The introduction of the General Data Protection Regulation (EU) 2016/679 (GDPR) has raised data protection to a board level issue, as companies are faced with potentially vast fines in the event of an infringement of the GDPR. This level of focus has also led to an increase in the take up of cyber insurance policies. As the first fines are imposed across Europe, a question will now be asked of insurance companies: are GDPR fines actually insurable?
In January 2019, a fine of 50 million (the most significant fine to be imposed under the GDPR regime to date) was imposed by the French Data Protection Authority (the CNIL) on a large global technology company. Although the Irish Data Protection Commission (the DPC) is yet to impose any fine under the GDPR, it seems likely it will only be a matter of time before we see the first fine imposed in Ireland. In 2018, the DPC received 4,113 complaints and a number of statutory investigations have since been commenced under the GDPR. 1 It appears it will not be long before we see the first Irish administrative fine under the GDPR and, indeed, the DPC's 2018 Annual Report strongly suggests this to be the case.
While some cyber insurance policies expressly exclude cover for fines and penalties, others provide cover to the extent insurable by law. However, the extent to which GDPR fines are insurable is still uncertain in Ireland and in a number of other jurisdictions, including the UK. Such uncertainty has prompted the Global Federation of Insurance Associations to call for guidance from the Organisation for Economic Cooperation and Development (the OECD). While such guidance would not be binding, it would be a helpful starting point for both insurers and insureds to consider their potential exposure.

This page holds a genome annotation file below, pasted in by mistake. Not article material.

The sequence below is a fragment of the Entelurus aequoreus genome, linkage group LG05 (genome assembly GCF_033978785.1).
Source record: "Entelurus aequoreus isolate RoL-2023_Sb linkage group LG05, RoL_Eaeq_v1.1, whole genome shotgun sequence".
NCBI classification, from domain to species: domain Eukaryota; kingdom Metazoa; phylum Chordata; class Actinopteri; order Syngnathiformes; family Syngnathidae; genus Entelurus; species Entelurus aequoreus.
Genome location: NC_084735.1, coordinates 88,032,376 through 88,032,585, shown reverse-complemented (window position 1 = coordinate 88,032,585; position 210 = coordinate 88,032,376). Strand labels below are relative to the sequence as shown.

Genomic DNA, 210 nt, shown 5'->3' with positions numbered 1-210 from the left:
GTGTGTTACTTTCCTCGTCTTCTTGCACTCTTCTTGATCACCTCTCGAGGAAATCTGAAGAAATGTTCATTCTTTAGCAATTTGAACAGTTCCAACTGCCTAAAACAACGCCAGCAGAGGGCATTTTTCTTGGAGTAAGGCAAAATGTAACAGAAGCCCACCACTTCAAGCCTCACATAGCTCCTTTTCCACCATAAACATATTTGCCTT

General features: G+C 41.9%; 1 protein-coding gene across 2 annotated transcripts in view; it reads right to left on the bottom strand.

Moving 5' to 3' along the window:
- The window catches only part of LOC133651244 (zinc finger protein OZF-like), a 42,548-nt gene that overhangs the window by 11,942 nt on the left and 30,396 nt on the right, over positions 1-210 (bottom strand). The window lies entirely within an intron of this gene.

The GDPR introduced a new regime of administrative fines for data protection infringements and provided for a tiered penalty structure based on the nature of the infringement. Under the old regime, the DPC was required to initiate court proceedings in order to prosecute offending organisations. It would then be the Irish Courts, rather than the DPC, that would impose the (often modest) monetary sanction on the offending company. Under the GDPR, the DPC can now directly impose fines on offending organisations. 2 This makes it much easier for the DPC to target companies that do not meet their data protection responsibilities.
The GDPR splits administrative fines into two tiers. The lower-tier administrative fines, which we will call 'tier 1' fines, allow for fines of up to10...